Sellingantiques.co.uk Logo
 22,983 visitors today 450 antiques added today
Relevant Categories
antique photo
Choose an antique category
FOR SALE
ITEM # 
SA441091

Sir Oswald Hornby Joseph Birley, Rp, Roi, Nps, 1880-1952 portrait Of King George V 18651936

Price

£6,500 | $9,058 USD | €7,575 EUR
Item Number: SA441091
Date of manufacture: 1930
Current Status: For sale
Seller: Artware Fineart
This antique has been viewed 30 times in the past month with the most views from Germany.

Description

Sir Oswald Hornby Joseph Birley, RP, ROI, NPS, 1880-1952
Portrait of King George V 18651936
14th June 1933
oil on canvas
60 x 45 cm. (24 x 18in.)
Portrait of King George V 18651936, King of Great Britain, Ireland, and the British dominions beyond the seas, and emperor of India
Provenance
Private Collection, Bedfordshire
Notes
This usigned portrait of King George V by Sir Oswald Birley is a version (also the same size), as the portrait in the National Portrait Gallery collection, London, NPG 4013, painted in 1933 and purchased in 1957. The Portrait was painted 3 years before King George V's death and in the same year the Nazi party comes to power in Germany as part of a coalition government with Hitler as Chancellor.
George V (18651936), was born at Marlborough House, London, on 3 June 1865, the second child of the prince and princess of Wales, later Edward VII (18411910) and Queen Alexandra (18441925). He was baptized at Windsor Castle on 7 July by the names of George Frederick Ernest Albert. The prince's elder brother,Prince Albert Victor Christian Edward (later duke of Clarence), was, after his father, heir to the throne should Queen Victoria die. Though much beloved in the family, Prince Albert Victor had a variety of difficulties which encouraged his parents to bring Prince George to the fore. From an early stage George was the dominant of the two brothers. The prince of Wales was determined to avoid for his sons the over-pressured intellectual education which he had been required to undergo, especially as he was aware in his own case of its lack of success. The family was based chiefly at Sandringham, and from an early age George acquired the values of the Norfolk squirearchy which so moulded his contribution to the British monarchy in the twentieth century. The boys' tutor from 1871 was the Revd John Neale Dalton (18391931), with whom Prince George formed a close, if sometimes awkward, bond which lasted much of his life; on his marriage he made Dalton his domestic chaplain. Dalton's chief responsibility was to educate the heir to the throne, and the lessons to which Prince George accompanied his brother were directed to that end. Dalton was not as heavy-handed as some of the prince of Wales's tutors had been, and he was not being constantly urged by the parents to make his pupils work. With Queen Victoria keeping a distant but characteristically watchful eye, Dalton gave his charges a limited education: exceptionally among European royalty, the future George V could barely speak French or German, and could not read those languages.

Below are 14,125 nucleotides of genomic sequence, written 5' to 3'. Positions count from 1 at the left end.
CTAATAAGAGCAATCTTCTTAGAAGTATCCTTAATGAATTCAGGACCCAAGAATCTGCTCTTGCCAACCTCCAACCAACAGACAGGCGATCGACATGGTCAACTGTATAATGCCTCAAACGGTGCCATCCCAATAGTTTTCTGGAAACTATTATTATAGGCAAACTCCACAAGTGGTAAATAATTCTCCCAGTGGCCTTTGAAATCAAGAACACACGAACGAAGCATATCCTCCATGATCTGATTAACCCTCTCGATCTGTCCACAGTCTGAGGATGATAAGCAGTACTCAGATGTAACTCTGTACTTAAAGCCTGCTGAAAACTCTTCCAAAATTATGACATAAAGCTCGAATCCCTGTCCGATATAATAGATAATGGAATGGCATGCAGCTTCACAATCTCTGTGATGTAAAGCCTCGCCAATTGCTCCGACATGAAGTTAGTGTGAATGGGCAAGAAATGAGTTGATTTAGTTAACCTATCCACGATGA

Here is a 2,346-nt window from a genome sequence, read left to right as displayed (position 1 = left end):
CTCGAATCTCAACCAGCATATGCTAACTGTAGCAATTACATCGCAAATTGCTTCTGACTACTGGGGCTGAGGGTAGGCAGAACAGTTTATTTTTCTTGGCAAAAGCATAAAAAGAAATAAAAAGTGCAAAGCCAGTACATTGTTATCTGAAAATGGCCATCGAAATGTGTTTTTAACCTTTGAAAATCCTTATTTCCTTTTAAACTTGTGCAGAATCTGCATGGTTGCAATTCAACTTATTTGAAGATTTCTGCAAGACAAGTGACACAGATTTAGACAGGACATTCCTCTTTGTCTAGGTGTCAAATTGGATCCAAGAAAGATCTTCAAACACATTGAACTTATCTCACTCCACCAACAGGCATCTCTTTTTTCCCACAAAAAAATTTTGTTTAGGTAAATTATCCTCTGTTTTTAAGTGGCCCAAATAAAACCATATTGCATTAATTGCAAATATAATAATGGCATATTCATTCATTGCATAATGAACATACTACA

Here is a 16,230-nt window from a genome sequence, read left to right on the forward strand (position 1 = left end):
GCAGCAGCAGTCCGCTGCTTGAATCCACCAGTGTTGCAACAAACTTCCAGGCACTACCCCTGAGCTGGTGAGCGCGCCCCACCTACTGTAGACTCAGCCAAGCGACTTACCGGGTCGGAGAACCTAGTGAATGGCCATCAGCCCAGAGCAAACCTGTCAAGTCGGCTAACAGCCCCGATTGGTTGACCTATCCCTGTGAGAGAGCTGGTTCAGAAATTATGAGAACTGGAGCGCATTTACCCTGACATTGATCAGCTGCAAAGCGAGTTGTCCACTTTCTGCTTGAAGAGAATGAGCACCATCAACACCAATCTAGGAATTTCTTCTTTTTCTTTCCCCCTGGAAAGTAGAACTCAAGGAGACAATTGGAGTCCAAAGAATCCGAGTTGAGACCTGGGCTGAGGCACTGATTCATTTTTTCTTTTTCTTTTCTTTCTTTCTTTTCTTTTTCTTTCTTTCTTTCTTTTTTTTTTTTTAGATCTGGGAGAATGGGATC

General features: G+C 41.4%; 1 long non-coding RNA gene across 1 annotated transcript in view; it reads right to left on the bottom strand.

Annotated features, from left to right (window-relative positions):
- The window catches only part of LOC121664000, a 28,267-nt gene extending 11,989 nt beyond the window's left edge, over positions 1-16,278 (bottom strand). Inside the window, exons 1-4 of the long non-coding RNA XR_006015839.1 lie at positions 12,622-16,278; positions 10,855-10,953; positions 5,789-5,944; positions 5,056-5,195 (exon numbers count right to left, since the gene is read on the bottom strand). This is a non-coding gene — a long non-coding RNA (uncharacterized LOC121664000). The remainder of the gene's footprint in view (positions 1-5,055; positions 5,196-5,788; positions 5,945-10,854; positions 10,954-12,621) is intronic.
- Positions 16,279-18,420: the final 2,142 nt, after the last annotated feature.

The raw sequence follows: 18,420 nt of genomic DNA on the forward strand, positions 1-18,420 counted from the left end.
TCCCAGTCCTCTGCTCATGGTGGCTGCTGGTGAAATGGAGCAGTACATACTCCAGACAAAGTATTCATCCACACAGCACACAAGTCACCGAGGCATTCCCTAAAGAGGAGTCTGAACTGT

From an early stage Prince George was intended for the navy. It was clear that Prince Albert Victor could not do without him, and in 1877 the two boys were sent to HMS Britannia, the Royal Navy's training ship, with Dalton in attendance. This was followed, again with Dalton on board, by three years in HMS Bacchante, captained by Lord Charles Scott, in which the princes went round the world (188082); this was the third of their three voyages on the Bacchante, the first being to the West Indies (1879), the second to Spain and Ireland (1880). In an age when naval disasters were almost commonplace, placing both male heirs in one ship was a risk (as the cabinet pointed out), and indeed between South Africa and Australia the Bacchante was adrift rudderless for several days and several members of the crew were killed. The toughness of the conditions gave Prince George a point of reference to which he returned throughout his life. No member of the royal family had been exposed to such harsh physical and mental conditions since the youth of William IV. The voyage was recorded in The Cruise of HMS Bacchante, 18791882 (2 vols., 1886), which Dalton presented as being edited by himself from the journals and letters of the princes, but was in fact largely his own wor
Internal Ref: 3887



Declaration

This item is antique. The date of manufacture has been declared as 1930.


Dimensions

Height = 60 cm (23.6")
Width = 45 cm (17.7")
Depth = 3 cm (1.2")


Seller Details

Artware Fineart
18 La Gare
51 Surrey Row
London
SE1 0BZ
United Kingdom
Tel:

International Tel:

www.artwarefineart.com


Email seller about this item:


Link to this item

Similar antiques ... view more